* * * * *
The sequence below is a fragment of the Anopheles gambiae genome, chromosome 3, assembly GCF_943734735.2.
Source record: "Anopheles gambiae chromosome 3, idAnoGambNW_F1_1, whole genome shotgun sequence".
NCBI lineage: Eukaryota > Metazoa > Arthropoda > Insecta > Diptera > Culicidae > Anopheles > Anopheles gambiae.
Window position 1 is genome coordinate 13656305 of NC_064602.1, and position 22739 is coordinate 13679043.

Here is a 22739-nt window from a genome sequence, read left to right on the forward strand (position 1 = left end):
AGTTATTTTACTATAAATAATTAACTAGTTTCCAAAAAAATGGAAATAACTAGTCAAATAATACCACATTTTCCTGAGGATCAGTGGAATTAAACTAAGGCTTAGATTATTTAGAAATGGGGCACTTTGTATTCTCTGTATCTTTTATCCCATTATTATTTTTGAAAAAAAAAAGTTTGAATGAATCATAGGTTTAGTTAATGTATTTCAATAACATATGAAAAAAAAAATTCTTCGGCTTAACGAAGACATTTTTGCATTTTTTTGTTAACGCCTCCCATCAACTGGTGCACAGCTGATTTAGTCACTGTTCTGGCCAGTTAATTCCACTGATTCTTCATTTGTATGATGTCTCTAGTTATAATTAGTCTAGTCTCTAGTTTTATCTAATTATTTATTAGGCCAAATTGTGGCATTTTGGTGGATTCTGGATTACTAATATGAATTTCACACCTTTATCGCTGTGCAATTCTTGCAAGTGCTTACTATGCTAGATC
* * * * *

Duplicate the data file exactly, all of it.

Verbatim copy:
The sequence below is a fragment of the Anopheles gambiae genome, chromosome 3, assembly GCF_943734735.2.
Source record: "Anopheles gambiae chromosome 3, idAnoGambNW_F1_1, whole genome shotgun sequence".
NCBI lineage: Eukaryota > Metazoa > Arthropoda > Insecta > Diptera > Culicidae > Anopheles > Anopheles gambiae.
Window position 1 is genome coordinate 13656305 of NC_064602.1, and position 22739 is coordinate 13679043.

Here is a 22739-nt window from a genome sequence, read left to right on the forward strand (position 1 = left end):
AGTTATTTTACTATAAATAATTAACTAGTTTCCAAAAAAATGGAAATAACTAGTCAAATAATACCACATTTTCCTGAGGATCAGTGGAATTAAACTAAGGCTTAGATTATTTAGAAATGGGGCACTTTGTATTCTCTGTATCTTTTATCCCATTATTATTTTTGAAAAAAAAAAGTTTGAATGAATCATAGGTTTAGTTAATGTATTTCAATAACATATGAAAAAAAAAATTCTTCGGCTTAACGAAGACATTTTTGCATTTTTTTGTTAACGCCTCCCATCAACTGGTGCACAGCTGATTTAGTCACTGTTCTGGCCAGTTAATTCCACTGATTCTTCATTTGTATGATGTCTCTAGTTATAATTAGTCTAGTCTCTAGTTTTATCTAATTATTTATTAGGCCAAATTGTGGCATTTTGGTGGATTCTGGATTACTAATATGAATTTCACACCTTTATCGCTGTGCAATTCTTGCAAGTGCTTACTATGCTAGATC